Linked by Thom Holwerda on Fri 18th Dec 2009 16:58 UTC
Mono Project The Mono project has released Moonlight 2, the open source implementation of Microsoft's Silverlight. Moonlight allows Silverlight content to run on platforms that do not have an official Silverlight client, such as Linux and PowerPC Macs. Microsoft also expanded its patent agreement with Novell to cover all users of Moonlight, no matter the Linux version.
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RE[8]: ...
by boldingd on Fri 18th Dec 2009 21:10 UTC in reply to "RE[7]: ..."
boldingd
Member since:
2009-02-19

If you can’t compete with Notepad, then you don’t know your craft well enough. Get learning, all the knowledge is freely available on the Internet.


That was always my fear: I've heard horror stories about people who can basically only work with Java inside Eclipse, have a very weak grasp on what's actually going on when their code executes, and just get carried through haphazardly slapping their code together with immense help from the IDE. I've never wanted to be that coder, and I've long been a proponent of gvim, an xterm, and Makefiles.

That's actually something of a culture conflict where I work, because a lot of the other programmers here come from Java or C# backgrounds, and think that's an extremely antiquated viewpoint, and that my productivity would be immensely greater if I'd just start letting a well-designed IDE do a lot of the grunt work for me. And they may be right, but I'm enormously terrified of becoming a Java Cobbler.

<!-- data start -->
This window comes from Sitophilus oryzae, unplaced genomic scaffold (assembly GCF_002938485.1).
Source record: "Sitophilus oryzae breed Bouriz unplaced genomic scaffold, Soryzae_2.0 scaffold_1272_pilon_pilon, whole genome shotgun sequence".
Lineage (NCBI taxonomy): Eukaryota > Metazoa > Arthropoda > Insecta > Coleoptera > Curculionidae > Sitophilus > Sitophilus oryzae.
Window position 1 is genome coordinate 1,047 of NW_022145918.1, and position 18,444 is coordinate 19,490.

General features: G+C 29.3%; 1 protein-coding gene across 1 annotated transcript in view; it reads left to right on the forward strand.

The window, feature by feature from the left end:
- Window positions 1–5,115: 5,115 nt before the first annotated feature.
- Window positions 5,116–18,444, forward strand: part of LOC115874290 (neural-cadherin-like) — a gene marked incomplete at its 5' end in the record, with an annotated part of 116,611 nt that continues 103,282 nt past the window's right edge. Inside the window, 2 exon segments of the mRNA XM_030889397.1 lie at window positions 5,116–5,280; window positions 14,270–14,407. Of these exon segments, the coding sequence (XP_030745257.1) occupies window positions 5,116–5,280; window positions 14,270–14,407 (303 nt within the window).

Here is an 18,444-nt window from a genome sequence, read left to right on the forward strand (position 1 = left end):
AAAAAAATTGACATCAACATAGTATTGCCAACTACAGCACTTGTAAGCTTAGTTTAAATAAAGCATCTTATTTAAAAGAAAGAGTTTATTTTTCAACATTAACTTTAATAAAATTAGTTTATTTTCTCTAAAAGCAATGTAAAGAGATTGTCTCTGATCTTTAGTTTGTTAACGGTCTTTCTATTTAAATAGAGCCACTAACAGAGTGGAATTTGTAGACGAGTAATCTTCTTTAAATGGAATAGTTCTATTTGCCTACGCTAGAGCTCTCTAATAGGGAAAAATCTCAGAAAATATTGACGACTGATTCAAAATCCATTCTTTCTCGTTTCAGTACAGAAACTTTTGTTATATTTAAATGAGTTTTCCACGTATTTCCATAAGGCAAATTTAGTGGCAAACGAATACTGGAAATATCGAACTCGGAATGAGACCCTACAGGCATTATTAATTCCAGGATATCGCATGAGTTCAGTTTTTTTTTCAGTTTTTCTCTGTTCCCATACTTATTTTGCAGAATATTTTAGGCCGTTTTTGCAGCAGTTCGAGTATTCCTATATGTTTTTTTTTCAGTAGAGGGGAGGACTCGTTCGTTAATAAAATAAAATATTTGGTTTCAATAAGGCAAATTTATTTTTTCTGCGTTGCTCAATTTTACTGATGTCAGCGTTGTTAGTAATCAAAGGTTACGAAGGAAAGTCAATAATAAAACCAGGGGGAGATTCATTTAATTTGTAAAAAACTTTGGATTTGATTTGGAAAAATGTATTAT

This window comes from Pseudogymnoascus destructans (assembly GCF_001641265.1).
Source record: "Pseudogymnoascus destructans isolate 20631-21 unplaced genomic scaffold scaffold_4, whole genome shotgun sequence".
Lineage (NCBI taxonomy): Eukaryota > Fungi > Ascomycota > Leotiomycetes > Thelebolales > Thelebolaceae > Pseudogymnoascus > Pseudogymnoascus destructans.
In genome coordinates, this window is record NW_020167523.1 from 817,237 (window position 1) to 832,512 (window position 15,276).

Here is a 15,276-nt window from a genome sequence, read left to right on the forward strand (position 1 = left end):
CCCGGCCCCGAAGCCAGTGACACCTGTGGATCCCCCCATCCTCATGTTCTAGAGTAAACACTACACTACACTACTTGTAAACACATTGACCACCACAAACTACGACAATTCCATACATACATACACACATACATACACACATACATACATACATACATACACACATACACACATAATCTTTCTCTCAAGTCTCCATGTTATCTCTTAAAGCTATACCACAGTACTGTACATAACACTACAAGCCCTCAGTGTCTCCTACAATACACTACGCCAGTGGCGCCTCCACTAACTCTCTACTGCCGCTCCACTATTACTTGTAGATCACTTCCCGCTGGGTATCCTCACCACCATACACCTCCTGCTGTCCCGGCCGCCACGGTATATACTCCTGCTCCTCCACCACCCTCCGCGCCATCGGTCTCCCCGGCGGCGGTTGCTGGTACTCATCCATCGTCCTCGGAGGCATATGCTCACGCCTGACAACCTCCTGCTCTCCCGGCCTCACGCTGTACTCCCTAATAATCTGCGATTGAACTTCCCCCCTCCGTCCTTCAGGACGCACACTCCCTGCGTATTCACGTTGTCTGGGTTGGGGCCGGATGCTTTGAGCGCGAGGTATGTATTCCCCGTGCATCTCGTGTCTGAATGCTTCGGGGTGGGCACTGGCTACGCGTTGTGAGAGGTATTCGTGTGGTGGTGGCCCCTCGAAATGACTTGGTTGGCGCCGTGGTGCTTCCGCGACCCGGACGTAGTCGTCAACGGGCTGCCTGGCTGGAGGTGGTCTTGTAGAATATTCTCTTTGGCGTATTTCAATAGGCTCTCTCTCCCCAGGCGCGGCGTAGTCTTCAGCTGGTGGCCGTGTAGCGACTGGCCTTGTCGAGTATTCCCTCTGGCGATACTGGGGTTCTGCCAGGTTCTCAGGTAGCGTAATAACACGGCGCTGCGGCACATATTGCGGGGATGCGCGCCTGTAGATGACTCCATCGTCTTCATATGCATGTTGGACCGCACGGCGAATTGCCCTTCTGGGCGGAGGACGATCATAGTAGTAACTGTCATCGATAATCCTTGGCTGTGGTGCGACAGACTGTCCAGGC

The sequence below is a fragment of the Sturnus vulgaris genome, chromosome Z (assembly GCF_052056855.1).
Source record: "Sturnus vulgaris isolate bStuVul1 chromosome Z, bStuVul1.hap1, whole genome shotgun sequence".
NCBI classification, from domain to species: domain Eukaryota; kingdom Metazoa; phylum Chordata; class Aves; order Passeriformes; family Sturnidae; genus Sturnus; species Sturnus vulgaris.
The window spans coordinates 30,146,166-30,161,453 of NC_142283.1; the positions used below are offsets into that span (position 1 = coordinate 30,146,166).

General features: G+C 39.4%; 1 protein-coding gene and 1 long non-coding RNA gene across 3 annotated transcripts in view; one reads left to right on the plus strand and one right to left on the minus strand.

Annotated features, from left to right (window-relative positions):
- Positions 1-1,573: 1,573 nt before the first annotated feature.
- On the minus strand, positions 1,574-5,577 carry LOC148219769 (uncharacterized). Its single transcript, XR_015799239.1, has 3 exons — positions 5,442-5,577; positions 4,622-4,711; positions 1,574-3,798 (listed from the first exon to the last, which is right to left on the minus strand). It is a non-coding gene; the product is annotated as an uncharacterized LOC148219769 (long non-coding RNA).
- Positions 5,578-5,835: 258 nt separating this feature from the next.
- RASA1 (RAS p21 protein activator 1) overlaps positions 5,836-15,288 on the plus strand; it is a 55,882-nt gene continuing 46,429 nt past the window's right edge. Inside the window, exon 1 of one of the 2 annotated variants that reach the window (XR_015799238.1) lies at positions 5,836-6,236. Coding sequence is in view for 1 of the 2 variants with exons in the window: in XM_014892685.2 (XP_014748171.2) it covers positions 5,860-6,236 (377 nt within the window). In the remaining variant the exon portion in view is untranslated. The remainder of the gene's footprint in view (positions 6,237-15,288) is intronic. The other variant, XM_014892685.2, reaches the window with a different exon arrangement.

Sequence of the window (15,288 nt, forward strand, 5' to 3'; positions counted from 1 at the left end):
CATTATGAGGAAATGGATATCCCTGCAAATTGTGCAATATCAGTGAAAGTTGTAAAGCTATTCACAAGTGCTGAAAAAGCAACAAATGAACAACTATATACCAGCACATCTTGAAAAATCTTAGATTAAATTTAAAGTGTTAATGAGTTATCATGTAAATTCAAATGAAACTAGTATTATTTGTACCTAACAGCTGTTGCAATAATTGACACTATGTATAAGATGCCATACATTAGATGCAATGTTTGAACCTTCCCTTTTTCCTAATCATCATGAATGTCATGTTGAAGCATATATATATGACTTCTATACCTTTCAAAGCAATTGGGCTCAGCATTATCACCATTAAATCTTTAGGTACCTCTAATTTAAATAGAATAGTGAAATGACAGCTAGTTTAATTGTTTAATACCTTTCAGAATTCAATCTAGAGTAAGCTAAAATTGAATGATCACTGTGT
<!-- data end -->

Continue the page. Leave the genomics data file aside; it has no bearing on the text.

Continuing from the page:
Reply Parent Score: 4

RE[9]: ...
by Tuishimi on Fri 18th Dec 2009 22:57 in reply to "RE[8]: ..."
Tuishimi Member since:
2005-07-06

Ditto! Same thing where I am.

Reply Parent Score: 2

RE[9]: ...
by modmans2ndcoming on Sat 19th Dec 2009 00:07 in reply to "RE[8]: ..."
modmans2ndcoming Member since:
2005-11-09

So.... you enjoy writing boilerplate code? If you aren't writing it and rather have it saved off in a file, then what is the difference between that and an IDE except for the time it takes to do it? You wrote it? big deal.

besides that, languages with huge frameworks under them were meant to be "cobbled" together, if by that you mean reusing highly optimized code.

The world you need to fear is where researchers are trying to taking it... Modeling that generates most of the code for you. My graduate prof is researching that with UML right now.... not sure why he chose UML when formal modeling languages are much more expressive and precise... you would think it would be easier to generate code from that.

Reply Parent Score: 2

RE[10]: ...
by Ed W. Cogburn on Sat 19th Dec 2009 21:46 in reply to "RE[9]: ..."
Ed W. Cogburn Member since:
2009-07-24

So.... you enjoy writing boilerplate code?


Of course not, no one is.

The issue in this subthread is about 'professional programmers' who *depend* on tools to do this for them because they couldn't do it themselves, since they actually don't know/understand what is going on 'under the hood'. Their knowledge is, in effect, very shallow.

And once you understand the boilerplate code (and the reasons for it), then sometimes/often, you can do it yourself much better than the tool can.

Reply Parent Score: 3